The SQLab 60X Saddle, Steep Seat Tube Angles, & The Banshee Titan - April 13, 2021, 9:39 a.m.

Indeed, Andrew has been an incredible source for all sorts of bike bits that make a difference: I am happily using an SQ Lab 30X 12* bar, Sensus Swayze grips and trying out a Soma Dream Riser bar for a bikepacking/all-the-riding-besides-the-trails-I-ride-most bike — all thanks to him!

The SQLab 60X Saddle, Steep Seat Tube Angles, & The Banshee Titan - April 12, 2021, 8:36 a.m.

This article — like most of your writing Andrew — is very interesting to me. Here are some thoughts I had:

  1. Your article highlights how important the interrelationships of geo numbers and components are to comfort on the bike, and how it's not really clear on paper. For example, I hadn't put much thought into the idea that a saddle could work/not work well for the same person on different bikes. I have a Chromag Trailmaster on my Banshee Spitfire and it's pretty good, but I think I could still find something a little better (this is kinda an endless quest for me.) I tried a SQ611 (non-active) and it was a torture device for me. I recently put a WTB Koda on a rigid hardtail and it feels pretty good, but I think swapping it to my Spitfire and the Trailmaster to my Solaris might be the secret sauce. That'll happen this week. But it's funny that you get on with the SQ611 and the Koda whereas I can't stand the 611 and enjoy the Koda.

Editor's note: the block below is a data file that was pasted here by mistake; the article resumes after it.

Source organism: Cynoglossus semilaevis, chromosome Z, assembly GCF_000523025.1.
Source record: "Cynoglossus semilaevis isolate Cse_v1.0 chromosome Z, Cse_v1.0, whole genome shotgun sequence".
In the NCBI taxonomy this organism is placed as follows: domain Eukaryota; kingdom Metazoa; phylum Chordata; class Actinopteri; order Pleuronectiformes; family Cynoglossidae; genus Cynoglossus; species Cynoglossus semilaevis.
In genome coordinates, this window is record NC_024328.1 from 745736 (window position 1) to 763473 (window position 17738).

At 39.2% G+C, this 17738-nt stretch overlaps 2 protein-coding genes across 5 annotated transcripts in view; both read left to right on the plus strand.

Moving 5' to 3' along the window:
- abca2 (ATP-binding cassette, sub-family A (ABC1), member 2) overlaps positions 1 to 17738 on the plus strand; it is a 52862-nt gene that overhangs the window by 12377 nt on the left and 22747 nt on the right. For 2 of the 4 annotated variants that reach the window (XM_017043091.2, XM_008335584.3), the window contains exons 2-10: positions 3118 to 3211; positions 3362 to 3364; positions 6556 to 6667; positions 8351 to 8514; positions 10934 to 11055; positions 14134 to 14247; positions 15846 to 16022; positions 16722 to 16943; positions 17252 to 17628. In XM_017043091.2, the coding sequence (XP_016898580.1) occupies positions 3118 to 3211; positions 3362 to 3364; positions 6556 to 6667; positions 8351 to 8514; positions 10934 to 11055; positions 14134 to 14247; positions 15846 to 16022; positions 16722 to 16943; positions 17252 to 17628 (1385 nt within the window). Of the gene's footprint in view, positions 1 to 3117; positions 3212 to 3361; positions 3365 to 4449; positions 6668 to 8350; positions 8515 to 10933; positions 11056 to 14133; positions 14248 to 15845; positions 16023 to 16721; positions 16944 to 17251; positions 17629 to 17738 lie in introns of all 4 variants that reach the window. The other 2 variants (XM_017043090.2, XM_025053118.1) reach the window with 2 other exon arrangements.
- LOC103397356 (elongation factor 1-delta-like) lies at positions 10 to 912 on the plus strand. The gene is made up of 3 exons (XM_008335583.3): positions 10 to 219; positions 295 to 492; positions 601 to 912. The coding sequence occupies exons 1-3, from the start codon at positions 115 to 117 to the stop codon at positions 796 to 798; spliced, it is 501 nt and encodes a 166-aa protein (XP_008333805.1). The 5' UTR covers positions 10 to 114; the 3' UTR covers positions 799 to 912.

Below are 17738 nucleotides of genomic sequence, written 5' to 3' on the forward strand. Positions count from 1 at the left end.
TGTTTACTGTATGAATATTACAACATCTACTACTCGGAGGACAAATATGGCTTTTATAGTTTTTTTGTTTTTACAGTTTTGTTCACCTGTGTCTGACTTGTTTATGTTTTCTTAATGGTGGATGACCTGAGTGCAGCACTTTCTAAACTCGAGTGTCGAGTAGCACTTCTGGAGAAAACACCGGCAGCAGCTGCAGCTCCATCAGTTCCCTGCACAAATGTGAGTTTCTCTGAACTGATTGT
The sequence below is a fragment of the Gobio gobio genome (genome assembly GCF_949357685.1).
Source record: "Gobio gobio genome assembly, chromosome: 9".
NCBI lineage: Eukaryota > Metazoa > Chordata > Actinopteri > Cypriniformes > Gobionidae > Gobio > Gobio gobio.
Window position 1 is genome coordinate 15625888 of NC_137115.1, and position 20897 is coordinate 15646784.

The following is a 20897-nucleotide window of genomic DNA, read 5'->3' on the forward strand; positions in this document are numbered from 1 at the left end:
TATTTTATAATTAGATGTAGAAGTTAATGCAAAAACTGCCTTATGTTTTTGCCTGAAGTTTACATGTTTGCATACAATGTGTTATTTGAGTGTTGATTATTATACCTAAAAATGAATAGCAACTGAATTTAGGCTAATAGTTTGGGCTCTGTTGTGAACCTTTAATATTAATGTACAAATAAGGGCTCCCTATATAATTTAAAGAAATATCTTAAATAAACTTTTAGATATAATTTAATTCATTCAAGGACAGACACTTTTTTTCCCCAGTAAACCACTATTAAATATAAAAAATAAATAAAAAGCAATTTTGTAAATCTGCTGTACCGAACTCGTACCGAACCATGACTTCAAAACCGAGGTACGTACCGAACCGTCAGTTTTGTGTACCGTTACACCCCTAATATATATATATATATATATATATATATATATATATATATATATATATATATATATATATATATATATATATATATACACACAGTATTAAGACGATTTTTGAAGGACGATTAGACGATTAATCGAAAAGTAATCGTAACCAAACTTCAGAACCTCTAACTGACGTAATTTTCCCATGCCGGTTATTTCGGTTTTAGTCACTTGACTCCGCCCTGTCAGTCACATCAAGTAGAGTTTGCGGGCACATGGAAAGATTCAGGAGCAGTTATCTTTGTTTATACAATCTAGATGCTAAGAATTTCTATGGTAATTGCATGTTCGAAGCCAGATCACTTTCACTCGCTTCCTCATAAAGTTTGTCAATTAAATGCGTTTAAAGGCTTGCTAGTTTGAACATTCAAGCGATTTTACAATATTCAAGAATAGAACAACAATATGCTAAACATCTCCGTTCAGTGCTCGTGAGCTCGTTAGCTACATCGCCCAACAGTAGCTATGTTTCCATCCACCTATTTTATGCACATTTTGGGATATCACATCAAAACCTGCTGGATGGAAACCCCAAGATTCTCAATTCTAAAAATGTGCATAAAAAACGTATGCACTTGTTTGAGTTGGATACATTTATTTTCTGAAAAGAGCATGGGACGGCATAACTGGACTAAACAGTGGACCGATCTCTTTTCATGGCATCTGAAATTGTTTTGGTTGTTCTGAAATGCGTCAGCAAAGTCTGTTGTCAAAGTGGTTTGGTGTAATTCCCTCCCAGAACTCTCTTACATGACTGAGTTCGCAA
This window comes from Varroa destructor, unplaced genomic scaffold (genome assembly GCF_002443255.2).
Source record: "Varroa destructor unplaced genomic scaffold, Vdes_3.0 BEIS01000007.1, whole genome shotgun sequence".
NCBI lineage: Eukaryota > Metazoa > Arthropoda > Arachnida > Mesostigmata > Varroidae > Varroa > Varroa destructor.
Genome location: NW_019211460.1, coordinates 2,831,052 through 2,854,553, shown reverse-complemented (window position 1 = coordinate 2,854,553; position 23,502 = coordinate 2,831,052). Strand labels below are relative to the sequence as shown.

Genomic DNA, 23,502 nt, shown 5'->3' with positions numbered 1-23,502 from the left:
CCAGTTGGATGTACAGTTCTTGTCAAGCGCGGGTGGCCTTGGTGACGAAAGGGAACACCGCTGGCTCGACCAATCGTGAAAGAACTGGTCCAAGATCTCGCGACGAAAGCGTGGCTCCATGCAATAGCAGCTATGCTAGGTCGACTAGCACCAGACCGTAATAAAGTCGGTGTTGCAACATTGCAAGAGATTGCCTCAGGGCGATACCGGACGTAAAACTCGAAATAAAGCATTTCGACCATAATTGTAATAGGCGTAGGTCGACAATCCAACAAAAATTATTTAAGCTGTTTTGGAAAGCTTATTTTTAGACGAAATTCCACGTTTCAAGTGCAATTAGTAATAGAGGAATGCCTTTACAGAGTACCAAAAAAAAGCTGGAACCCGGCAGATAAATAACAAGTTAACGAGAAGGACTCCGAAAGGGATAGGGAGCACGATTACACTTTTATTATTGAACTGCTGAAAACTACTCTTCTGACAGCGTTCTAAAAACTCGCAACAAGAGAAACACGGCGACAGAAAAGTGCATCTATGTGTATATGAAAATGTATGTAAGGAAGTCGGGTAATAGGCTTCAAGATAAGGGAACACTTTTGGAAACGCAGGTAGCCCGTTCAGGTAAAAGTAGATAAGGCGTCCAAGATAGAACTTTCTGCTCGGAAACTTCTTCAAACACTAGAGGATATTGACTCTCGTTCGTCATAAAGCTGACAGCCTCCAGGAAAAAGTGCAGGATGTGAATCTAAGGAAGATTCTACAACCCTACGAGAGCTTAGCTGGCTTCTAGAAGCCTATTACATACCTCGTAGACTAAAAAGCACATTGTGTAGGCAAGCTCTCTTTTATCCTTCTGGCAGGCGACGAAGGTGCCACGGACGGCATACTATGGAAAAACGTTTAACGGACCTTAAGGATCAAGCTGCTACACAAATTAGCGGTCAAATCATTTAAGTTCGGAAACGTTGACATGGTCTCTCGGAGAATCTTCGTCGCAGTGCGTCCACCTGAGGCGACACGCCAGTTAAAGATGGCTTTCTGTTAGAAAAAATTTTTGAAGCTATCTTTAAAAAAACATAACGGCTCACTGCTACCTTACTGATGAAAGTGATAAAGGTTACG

2. Also hadn't thought too much about a loss of power from steeper seat angles and getting too much on top of the BB. I always figured there was enough adjustment in saddle placement that it could get worked out in fitment. I've felt slower climbing lately but chalked that up to getting older and a little loss in fitness. Maybe it's exacerbated by the steeper STA on my newer bikes, though? I have a short inseam for my height — 30" @ 5'10" so my seatposts typically are never super extended out and behind the BB to begin with because I usually go for a larger frame as I'm almost always between M and L in most brands. Though with the Cotic Solaris, I went for a M. Definitely something to consider though. Also wonder how pedaling style affects optimal saddle fore/aft placement?